"Well, at least you'll be in good company." This time her smile was more genuine. "You know that you'll always be welcome back here with me."
Not if Bane had anything to say about it -- but Barak left that unsaid.
"Like hell he's coming here!"
Penn Sebastian gave his shopping basket a shove, sending it careening into the brick wall. The new dent barely showed, and Lacey wondered how much more abuse it could take before her brother had to go scrounging for another one.
"I didn't have any say in the matter, Penn." Hot tempers were the status quo among Paladins, but lately Penn's had been worse than usual. Ever since his sword hand had been badly damaged in a vicious battle, he'd become more and more volatile.
Penn crossed his arms over his chest and blocked her way into the Center. "So why are you getting saddled with this low-life Other?"
Though Lacey agreed with Penn, she reined in her own temper. If Penn got busted for fighting one more time, the Regents might confine him to quarters or, worse yet, decide that he was too unstable to continue on as a Paladin. And his kind didn't retire to enjoy their old age: a Paladin either died in combat or he was chained to a steel slab and executed.
"Evidently he wasn't working out in the medical lab. According to Devlin Bane, this Other of his has a special interest in geology. In exchange for major funding increases, my department head agreed to take him on as a lab assistant on a trial basis."
According to her boss, the Other was actually to be treated as an equal by everyone, but she wasn't about to tell Penn that. The whole idea made her absolutely furious; she could just imagine how her brother would react.
"Meaning what? That for a few bucks, Bane keeps Barak from sniffing around his girlfriend? Instead, the scum will be hitting on my sister." Penn clearly wasn't going to back down anytime soon.
"It's more than a few bucks, and I can use the help. Toting all that equipment around isn't easy, especially on the steeper slopes." She smiled with a confidence she didn't really feel. "I'll make sure he knows I have a big, bad Paladin for a brother. That should scare him into behaving."
"Not anymore." Penn tried without success to flex his right hand. "I couldn't hold a sword long enough to scare anybody."
The doctors had warned Penn there was no guarantee that he'd ever get full motion back in his hand. An Other had come close to severing Penn's hand completely, and the recovery process had been slow and painful. She couldn't remember the last time Penn had been really happy.
"You're not helpless, Penn. If you were, they wouldn't trust you to guard the Center." That much was true, but holding a gun or rifle wasn't the same as being able to fight with a sword. Until he could handle a blade, Penn couldn't protect the barrier in the tunnels down below the city and the surrounding area. The desire to serve near the barrier beat strongly in the heart of every Paladin, and Penn could feel the fluctuations in the beautifully colored sheet of energy that separated their world from dark madness on the other side. Until he could do the job he was born to do, Penn would be a miserable man.
"Well, I've got to get inside or I'll be late for work." She would have given her brother a quick hug, but he was in his usual disguise of a derelict living on the streets. If she got too close, some of that grime and stink he worked so hard to perfect would get on her clothes.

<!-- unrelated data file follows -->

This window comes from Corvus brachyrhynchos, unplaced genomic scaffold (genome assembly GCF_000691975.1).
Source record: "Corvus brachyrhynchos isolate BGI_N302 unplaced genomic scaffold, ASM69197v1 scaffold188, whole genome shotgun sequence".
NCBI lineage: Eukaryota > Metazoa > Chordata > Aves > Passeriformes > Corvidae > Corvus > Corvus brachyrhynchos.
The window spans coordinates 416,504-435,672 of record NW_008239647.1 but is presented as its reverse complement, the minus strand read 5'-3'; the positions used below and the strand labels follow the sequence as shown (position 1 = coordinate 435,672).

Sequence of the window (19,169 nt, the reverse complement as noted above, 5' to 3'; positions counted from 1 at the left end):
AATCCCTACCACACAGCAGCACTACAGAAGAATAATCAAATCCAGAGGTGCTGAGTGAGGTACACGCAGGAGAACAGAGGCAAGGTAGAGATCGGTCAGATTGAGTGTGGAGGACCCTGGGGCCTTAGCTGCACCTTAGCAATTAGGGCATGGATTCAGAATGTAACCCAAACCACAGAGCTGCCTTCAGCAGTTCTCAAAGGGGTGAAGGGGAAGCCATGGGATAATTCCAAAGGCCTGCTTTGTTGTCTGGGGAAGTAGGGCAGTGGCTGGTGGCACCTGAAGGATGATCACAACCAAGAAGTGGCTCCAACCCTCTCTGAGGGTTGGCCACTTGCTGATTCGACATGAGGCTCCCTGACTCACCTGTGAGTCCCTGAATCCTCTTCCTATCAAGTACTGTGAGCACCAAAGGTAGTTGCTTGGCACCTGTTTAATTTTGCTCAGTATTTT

He grinned. "What? No sisterly kiss for me before I let you pass? How about a hug?"
She laughed and held up her hands, backing away. "No way, bro. Not unless you're willing to pay my cleaning bill."
"All right, I'll let you get inside." Then he turned serious again. "But if this Barak fellow gives you any trouble at all, I want to be the first to know. Even if I can't handle a sword, his kind isn't immune to bullets. I'd be glad to remind him of that fact."
After keying in the security code, she stepped into the dim interior of the Center. Leaning against the cool tiled wall, she waited for her pulse to slow down. It was hard enough to deal with her own frustrations without having to take on Penn's as well.
Her boss had warned her not to walk into the meeting with a chip on her shoulder. Somehow she was supposed to hide her feelings from her boss, Devlin Bane, and the Other himself. How could she, when she hated and despised everything about the Others and the havoc they caused whenever the barrier went down?
At least Dr. Louis had given her some warning. He'd called her at home last night to break the news, knowing if he'd waited until she'd reported to work, she would likely have walked right out again. It had taken her a solid hour to unclench her teeth. How was she supposed to work side by side with one of the monsters that had not only killed her brother twice but had nearly crippled him as well?
Was any amount of money worth the constant uproar over a monster in their midst? Why didn't someone just skewer the Other and be done with it? She'd be glad to provide the sword.
Lacey pushed herself away from the wall and started the long walk down to her office, reminding herself each step of the way of all the badly needed equipment this Barak's presence could bring. Though Dr. Louis would hang onto most of the money for his own pet projects, the small fraction he'd promised her would be a welcome addition to her funding.
Once she'd been sure that she could be civil, she had tried without success to call Laurel Young, hoping to talk to her about Barak. She'd email the Handler later to see if she'd be willing to answer a few questions over lunch in the next couple of days.
Until Laurel had forced Devlin Bane to spare Barak's life, she'd been well respected. Now there were grumblings about the Handler, and maybe that was why they'd found a new spot for the Other. The Geology Department was certainly less high profile than the medical branch of Research.
Lacey checked the time. If she hurried, she could record the latest readings from Mount St. Helens before reporting to her boss's office for the official meeting. Focusing on work might keep her calm enough to make it through the day.
On the other hand, maybe she'd do everyone a favor and kill the Other herself.
Copyright © 2007 by Patricia L. Pritchard